For years now, and largely on the low, Chicago native Gilligan Moss has been producing left-field house music and elegantly off-kilter electronic pop. Much to our chagrin, this is unfortunately our first post covering the now New York based producer, but in reality Moss’ latest EP, Ceremonial, is his official debut. The vibrantly technicolor extended-play, which dropped just a few weeks back on the independently-minded London imprint AMF Records, touches its wings down on a number of aural aesthetics, but it was the EP’s closing tune, “Stasis” which came across as the perfect Hump Day prescription.
Hopping out of the gates with a rolling arpeggiated synth, clicky percussion and a light dose of grand piano, “Stasis” chases down a synth-pop prognosis and smashes it to bits with hints of a sensible psych influence and club-first house foundation. Gilligan Moss treats his vocal just as craftily as well, cutting and looping effortlessly through hazy and delicate incantations that sound somewhere between Sean Ryder‘s most indulgent bellows and the Macintosh computer SimpleText application used on OK Computer’s “Fitter Happier”. Just beautiful stuff to our Ninja ears really. For a real taste of Moss’ range, don’t skip on the rest of Ceremonial either, to get a much clearer grasp as to why mainstream source’s like NME nabbed the burgeoning producer in an August edition of “Radar New Act Of The Week”. Let’s start unwinding our Wednesday with a little Gilligan Moss.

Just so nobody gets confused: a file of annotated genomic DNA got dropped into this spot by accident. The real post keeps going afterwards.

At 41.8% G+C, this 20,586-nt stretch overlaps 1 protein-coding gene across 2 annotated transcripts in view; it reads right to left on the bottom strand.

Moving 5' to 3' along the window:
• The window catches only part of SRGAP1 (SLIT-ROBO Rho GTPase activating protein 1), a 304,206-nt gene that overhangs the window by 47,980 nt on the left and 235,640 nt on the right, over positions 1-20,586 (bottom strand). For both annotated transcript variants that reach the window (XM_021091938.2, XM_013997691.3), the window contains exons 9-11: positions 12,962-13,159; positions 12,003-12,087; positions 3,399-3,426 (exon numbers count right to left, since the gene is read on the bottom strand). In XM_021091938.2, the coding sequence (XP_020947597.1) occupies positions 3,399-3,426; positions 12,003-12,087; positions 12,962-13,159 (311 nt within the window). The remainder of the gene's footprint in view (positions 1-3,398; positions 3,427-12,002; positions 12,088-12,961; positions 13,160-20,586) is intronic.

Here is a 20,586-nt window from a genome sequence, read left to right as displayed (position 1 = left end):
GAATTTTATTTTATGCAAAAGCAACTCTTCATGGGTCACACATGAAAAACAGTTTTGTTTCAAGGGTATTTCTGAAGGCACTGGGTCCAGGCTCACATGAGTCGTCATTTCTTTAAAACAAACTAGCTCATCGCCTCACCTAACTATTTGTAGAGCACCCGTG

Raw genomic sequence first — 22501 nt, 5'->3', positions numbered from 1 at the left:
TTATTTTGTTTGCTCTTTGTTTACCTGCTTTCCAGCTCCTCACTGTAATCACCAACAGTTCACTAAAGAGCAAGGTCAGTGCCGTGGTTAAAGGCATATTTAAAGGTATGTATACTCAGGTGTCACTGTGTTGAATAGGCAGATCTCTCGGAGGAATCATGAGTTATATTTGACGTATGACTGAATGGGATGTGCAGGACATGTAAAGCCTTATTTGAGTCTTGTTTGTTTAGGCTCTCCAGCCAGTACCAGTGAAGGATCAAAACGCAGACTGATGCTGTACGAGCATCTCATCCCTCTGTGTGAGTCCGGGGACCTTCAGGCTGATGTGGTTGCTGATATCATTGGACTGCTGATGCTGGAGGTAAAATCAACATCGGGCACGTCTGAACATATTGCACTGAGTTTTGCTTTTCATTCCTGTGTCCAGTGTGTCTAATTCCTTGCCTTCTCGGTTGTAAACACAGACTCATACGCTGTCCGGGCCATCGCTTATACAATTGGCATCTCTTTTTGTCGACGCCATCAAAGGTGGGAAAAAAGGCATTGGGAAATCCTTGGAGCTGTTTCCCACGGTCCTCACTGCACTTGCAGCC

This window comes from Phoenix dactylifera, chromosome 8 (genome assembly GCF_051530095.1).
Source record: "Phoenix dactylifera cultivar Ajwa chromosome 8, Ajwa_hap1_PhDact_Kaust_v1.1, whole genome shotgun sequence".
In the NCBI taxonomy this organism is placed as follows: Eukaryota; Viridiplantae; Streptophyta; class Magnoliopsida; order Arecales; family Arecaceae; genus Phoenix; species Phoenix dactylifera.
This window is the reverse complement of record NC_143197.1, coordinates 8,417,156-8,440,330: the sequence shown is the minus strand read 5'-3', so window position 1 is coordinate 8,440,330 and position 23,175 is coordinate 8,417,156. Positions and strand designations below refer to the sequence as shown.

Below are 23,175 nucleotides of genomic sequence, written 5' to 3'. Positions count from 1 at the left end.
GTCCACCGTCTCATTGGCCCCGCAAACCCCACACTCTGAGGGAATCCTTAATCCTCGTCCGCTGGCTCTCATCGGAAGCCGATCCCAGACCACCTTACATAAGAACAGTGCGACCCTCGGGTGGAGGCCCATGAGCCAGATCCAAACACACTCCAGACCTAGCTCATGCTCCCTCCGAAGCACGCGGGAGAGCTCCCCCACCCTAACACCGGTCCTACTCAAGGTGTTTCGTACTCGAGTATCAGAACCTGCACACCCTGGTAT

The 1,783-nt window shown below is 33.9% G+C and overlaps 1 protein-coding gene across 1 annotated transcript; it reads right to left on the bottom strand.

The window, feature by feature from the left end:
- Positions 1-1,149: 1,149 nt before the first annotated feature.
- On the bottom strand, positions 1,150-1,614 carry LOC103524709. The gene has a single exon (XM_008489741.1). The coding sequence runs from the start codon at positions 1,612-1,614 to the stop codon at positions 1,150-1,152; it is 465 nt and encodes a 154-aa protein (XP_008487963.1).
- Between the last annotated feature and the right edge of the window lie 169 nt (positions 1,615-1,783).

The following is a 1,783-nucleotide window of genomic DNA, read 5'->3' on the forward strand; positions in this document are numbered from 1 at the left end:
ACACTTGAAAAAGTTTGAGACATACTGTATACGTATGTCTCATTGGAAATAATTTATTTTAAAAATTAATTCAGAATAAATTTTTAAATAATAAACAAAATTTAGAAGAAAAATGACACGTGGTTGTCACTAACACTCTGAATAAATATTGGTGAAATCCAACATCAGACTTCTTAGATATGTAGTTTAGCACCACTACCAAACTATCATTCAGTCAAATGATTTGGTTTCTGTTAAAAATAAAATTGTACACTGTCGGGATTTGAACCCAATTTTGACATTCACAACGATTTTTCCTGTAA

More often than not, house music is not a tangible concept. From its earliest incarnations, being warped and pushed through 909 & 808 machines, to its most current iterations which mostly come to fruition through the utilization of programs like Ableton, Logic or Reason; dance sounds tend to carry with them a distinction of being “computer” or “machine” music. Save for a selective smattering of live acts like Disclosure, KiNK, Hot Natured, Bob Moses and more; most sectors of club music are generally produced under the same formula. So whenever we’re tipped to a new live house music act we tend to perk up and take notice.
The latest apple to our eyes err… ears comes to us from the London Borough of Hackney, and they’ve got us entranced like few other live electronic staples ever have. Dubbed Bassically, the five piece ensemble are a live house music collective led by award winning, multi platinum producer and Fossil Studios founder Raz Olsher and craft sophisticated techno and compulsive house music through purely live and analog instrumentation. From a purely musical standpoint, Bassically takes their aural cues from the early electronic sounds of Chicago House & Detroit Techno with the contemporary touch of Berlin and London. If we didn’t see it ourselves, we’d think they were just another producer with how seamlessly and clean their sound plays, but Basically is so much more than that. To put you on our level, we’ve got the exclusive first play of Basically’s latest music video for their single “Know This Land”, which offers a unique look at the five-piece’s utterly unique and wholly captivating live aesthetic.